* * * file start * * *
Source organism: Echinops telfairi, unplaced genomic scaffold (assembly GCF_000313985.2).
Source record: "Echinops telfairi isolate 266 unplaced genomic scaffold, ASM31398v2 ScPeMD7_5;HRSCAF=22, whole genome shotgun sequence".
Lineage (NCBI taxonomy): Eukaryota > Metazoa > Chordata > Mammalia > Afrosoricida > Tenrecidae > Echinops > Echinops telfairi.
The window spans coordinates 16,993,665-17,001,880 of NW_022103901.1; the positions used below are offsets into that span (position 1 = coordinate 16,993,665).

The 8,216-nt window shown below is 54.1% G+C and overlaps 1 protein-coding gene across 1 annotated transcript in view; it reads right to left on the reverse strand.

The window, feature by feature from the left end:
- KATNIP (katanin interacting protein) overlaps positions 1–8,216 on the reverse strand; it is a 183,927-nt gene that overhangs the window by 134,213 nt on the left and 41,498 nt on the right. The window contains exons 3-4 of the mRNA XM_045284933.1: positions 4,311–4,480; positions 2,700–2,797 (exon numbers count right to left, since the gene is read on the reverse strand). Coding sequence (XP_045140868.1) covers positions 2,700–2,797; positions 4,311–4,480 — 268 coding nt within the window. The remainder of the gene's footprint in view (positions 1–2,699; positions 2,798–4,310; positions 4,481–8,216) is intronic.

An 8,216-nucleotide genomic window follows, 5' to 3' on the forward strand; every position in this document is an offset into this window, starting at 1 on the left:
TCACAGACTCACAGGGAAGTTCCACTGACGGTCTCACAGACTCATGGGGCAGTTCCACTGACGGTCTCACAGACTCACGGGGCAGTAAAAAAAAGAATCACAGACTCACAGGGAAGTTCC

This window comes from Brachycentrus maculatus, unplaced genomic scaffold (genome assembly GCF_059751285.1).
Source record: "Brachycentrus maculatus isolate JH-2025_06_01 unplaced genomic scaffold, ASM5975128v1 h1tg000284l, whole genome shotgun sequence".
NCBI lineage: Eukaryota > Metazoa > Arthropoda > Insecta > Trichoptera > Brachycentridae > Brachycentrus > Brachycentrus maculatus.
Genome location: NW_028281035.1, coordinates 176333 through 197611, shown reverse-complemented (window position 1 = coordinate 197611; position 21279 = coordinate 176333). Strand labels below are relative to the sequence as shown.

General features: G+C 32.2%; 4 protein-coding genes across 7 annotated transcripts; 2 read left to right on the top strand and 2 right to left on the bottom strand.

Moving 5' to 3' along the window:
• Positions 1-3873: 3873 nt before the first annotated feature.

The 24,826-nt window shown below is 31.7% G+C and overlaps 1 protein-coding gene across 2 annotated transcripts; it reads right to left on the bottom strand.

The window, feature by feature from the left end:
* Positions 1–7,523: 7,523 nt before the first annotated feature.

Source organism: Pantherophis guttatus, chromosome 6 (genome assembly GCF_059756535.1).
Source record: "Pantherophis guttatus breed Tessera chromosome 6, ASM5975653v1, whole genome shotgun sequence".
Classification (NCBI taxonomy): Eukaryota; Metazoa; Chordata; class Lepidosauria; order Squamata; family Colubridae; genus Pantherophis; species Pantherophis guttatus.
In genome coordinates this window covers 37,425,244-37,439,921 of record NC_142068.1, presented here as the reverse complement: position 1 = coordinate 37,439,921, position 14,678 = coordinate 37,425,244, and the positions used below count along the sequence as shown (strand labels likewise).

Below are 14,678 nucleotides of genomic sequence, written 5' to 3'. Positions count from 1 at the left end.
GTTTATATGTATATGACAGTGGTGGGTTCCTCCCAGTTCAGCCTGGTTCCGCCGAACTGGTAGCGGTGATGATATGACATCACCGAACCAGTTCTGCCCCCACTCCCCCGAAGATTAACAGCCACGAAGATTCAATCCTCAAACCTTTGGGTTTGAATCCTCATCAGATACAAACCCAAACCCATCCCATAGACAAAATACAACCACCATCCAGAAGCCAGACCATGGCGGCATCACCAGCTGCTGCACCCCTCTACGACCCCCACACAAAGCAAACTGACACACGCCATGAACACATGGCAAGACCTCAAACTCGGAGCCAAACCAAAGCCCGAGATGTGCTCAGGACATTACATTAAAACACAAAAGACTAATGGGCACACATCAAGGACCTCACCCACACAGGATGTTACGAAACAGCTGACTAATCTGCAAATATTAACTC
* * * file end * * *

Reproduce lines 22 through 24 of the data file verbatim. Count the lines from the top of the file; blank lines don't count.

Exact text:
Classification (NCBI taxonomy): Eukaryota; Metazoa; Chordata; class Lepidosauria; order Squamata; family Colubridae; genus Pantherophis; species Pantherophis guttatus.
In genome coordinates this window covers 37,425,244-37,439,921 of record NC_142068.1, presented here as the reverse complement: position 1 = coordinate 37,439,921, position 14,678 = coordinate 37,425,244, and the positions used below count along the sequence as shown (strand labels likewise).

Below are 14,678 nucleotides of genomic sequence, written 5' to 3'. Positions count from 1 at the left end.